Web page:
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Uniform Requirements for Manuscripts Submitted to Biomedical Journals

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International Committee of Medical Journal Editors*. *For a list of members of the Committee, see end of text. Inquiries and comments should be sent to Kathleen Case at the ICMJE secretariat office, Annals of Internal Medicine, American College of Physicians, Independence Mall West, Sixth Street at Race, Philadelphia, PA 19106-1572, USA. Phone, 215-351-2661; fax, 215-351-2644; e-mail: Kathyc@acp.mhs.compuserve.com. This document may be copied and distributed without charge for not-for-profit, educational purposes. A digital version is available on various web sites, including ACP Online (http://www.acponline.org). Rates for 10 or more reprints are available from the American College of Physicians Customer Service Department, phone, 215-351-2600; fax, 215-351-2448. The Uniform Requirements has been published in several journals. Please cite a version that appeared in the primary journal literature on or after 1 January 1997.


Copyright ©2004 by the American College of Physicians


Ann Intern Med. 1997;126(1):36-47. doi:10.7326/0003-4819-126-1-199701010-00006
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A small group of editors of general medical journals met informally in Vancouver, British Columbia, in 1978 to establish guidelines for the format of manuscripts submitted to their journals. The group became known as the Vancouver Group. Its requirements for manuscripts, including formats for bibliographic references developed by the National Library of Medicine, were first published in 1979. The Vancouver Group expanded and evolved into the International Committee of Medical Journal Editors (ICMJE), which meets annually; gradually it has broadened its concerns.

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N-Acetylcysteine Lowers Serum Creatinine By Itself
Posted on March 4, 2008
Donald A. Feinfeld
Beth Israel Medical Center, New York, New York
Conflict of Interest: None Declared

TO THE EDITOR: The meta-analysis by Kelly et al. (1) of interventions that might prevent contrast-induced nephropathy covers a large and growing number of trials of various drugs and maneuvers. The problem, as the authors make clear, is that all studies to date have defined contrast- induced nephropathy as a rise in serum creatinine of either 0.5 mg/dL or 25% from the patient's baseline. Reliance on this single parameter might lead to a false positive result because creatinine is not simply filtered; it is also secreted into the proximal tubular lumen and is therefore subject to influences that affect such secretion but may not reflect actual changes in glomerular filtration. Specifically, N-acetylcysteine, although virtually non-toxic, has been shown to increase renal excretion of creatinine when administered in the doses used to try to prevent contrast-induced nephropathy. (2) Obviously, if the serum creatinine starts at a lower level before radiocontrast agent is given, the final level will be lower. Hence, it is not clear that N-acetylcysteine is effective at preventing contrast-induced nephropathy; the meta-analysis only shows that it is safe and keeps serum creatinine levels down. Until it can be shown that this drug actually preserves kidney function or that it reduces morbidity and mortality in patients at risk for contrast- induced nephropathy, we do not oppose its use but feel it should not be considered the standard of care.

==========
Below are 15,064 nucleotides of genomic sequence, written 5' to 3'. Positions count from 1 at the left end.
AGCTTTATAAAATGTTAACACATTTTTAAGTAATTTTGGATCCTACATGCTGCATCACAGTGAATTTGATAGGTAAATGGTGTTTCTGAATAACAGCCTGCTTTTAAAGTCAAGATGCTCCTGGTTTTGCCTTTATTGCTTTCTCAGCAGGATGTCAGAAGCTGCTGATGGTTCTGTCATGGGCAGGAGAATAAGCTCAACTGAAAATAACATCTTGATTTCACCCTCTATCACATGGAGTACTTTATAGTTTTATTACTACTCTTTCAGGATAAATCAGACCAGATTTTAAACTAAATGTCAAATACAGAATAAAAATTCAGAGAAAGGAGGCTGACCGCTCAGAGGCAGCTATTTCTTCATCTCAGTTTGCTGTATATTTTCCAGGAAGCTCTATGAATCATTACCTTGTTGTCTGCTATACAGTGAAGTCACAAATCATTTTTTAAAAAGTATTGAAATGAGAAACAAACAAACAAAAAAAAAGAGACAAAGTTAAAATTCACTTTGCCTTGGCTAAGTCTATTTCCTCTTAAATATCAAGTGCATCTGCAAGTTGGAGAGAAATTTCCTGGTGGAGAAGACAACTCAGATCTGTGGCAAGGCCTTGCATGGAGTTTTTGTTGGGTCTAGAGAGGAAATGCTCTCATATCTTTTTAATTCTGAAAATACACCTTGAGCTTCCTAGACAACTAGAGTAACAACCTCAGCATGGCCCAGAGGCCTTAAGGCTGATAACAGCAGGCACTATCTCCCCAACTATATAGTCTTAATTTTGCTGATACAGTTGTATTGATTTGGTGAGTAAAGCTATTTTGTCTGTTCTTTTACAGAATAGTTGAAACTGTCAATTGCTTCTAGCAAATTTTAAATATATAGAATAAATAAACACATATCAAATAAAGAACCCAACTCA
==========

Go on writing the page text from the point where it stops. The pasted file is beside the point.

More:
1. Kelly AM, Dwamena B, Cronin P, Bernstein SJ, Carlos RC: Meta- analysis: effectiveness of drugs for preventing contrast-induced nephropathy. Ann Intern Med 2008;148:284-294.

2. Hoffman U, Fischereder M, Kruger B, Drobnik W, Kramer BK: The value of N-acetylcysteine in the prevention of radiocontrast agent-induced nephropathy seems questionable. J Am Soc Nephrol 2004;15:407-410.

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None declared

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